The answer to this question depends upon the type of "power relationship" it is.
Power relationships in a family are generally advantageous for everyone. Parents assert their power to ensure that their children grow up healthy and well adjusted, and those children are then equipped to do the same for their children--or serve as caretakers for their parents one day, if necessary. The disadvantages to these power relationships, as in any relationship, only come when the power is abused. That is when families deal with child abuse in its various forms or when children are forced to assume the parent role because the adult is suffering from addiction or a debilitating mental illness. This reversal of power forces children to become adults too quickly and warps their mental and emotional development.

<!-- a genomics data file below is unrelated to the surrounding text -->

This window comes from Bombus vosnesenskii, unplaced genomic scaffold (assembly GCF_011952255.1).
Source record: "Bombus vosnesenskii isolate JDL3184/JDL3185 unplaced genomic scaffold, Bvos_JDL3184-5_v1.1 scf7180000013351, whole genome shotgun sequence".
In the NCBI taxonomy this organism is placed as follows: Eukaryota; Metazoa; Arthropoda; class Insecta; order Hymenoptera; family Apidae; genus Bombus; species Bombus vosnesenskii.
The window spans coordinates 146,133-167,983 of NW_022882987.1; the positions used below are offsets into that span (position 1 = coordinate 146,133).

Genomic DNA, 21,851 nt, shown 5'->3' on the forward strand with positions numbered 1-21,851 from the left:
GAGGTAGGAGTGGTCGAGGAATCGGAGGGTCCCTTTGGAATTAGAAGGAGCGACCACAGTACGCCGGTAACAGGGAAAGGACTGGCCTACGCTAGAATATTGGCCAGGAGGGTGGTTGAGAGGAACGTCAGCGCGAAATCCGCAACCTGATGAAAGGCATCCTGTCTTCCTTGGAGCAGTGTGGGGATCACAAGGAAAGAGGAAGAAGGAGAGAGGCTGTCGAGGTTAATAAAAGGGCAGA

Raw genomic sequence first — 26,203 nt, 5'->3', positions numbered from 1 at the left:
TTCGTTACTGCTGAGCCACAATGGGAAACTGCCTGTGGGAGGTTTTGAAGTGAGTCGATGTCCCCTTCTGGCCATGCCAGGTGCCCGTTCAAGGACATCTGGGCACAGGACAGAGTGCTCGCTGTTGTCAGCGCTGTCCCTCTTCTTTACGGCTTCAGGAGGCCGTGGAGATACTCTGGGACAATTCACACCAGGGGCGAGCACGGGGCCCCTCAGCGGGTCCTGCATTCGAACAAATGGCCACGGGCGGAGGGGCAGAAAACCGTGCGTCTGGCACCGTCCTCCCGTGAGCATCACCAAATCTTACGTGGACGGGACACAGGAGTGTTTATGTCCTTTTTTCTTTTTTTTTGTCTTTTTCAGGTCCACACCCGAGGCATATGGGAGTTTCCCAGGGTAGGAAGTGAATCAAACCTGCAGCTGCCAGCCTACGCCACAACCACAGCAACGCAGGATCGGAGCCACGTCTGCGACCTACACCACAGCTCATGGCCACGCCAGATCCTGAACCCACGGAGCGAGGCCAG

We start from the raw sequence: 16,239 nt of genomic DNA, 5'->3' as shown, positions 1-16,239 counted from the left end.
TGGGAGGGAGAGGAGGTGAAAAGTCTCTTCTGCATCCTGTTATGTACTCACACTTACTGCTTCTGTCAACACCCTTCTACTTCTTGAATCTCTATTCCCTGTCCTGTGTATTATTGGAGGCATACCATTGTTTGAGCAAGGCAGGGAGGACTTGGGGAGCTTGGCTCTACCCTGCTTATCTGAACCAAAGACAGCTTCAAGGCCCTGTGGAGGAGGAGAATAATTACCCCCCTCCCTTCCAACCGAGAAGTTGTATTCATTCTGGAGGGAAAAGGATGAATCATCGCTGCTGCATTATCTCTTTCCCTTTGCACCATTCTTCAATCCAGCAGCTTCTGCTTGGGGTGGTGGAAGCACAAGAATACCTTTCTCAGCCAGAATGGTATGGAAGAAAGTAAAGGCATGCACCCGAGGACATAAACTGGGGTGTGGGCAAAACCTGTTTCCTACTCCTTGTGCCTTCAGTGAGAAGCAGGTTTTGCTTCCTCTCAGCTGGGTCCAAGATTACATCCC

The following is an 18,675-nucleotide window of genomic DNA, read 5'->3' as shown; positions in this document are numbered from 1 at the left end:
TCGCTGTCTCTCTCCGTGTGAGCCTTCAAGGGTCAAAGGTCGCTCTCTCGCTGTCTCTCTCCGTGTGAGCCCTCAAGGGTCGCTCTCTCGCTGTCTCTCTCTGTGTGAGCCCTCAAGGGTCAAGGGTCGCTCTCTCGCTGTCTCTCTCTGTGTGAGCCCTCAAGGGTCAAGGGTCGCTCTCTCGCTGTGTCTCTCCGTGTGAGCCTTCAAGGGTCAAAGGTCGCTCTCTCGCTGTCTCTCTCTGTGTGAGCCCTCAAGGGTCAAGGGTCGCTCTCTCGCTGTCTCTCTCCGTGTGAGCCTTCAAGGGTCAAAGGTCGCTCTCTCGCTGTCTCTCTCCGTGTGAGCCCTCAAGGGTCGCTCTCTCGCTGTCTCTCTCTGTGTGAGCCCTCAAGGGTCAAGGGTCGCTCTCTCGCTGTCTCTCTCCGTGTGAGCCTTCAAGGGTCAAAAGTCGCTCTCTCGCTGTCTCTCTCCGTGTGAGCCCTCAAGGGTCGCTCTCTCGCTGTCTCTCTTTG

The workplace is full of power relationships, and when people do not abuse their power, things generally work to everyone's advantage: effective output and production in a satisfactory work environment. The disadvantages are obvious: harassment, bias, discrimination, loss of job, and abuse.
These same advantages and disadvantages apply to teachers and students, pastors and parishioners, officers and recruits, among others. The potential dangers in these environments also include activities done in secret or through threats, neither of which is an acceptable use of power.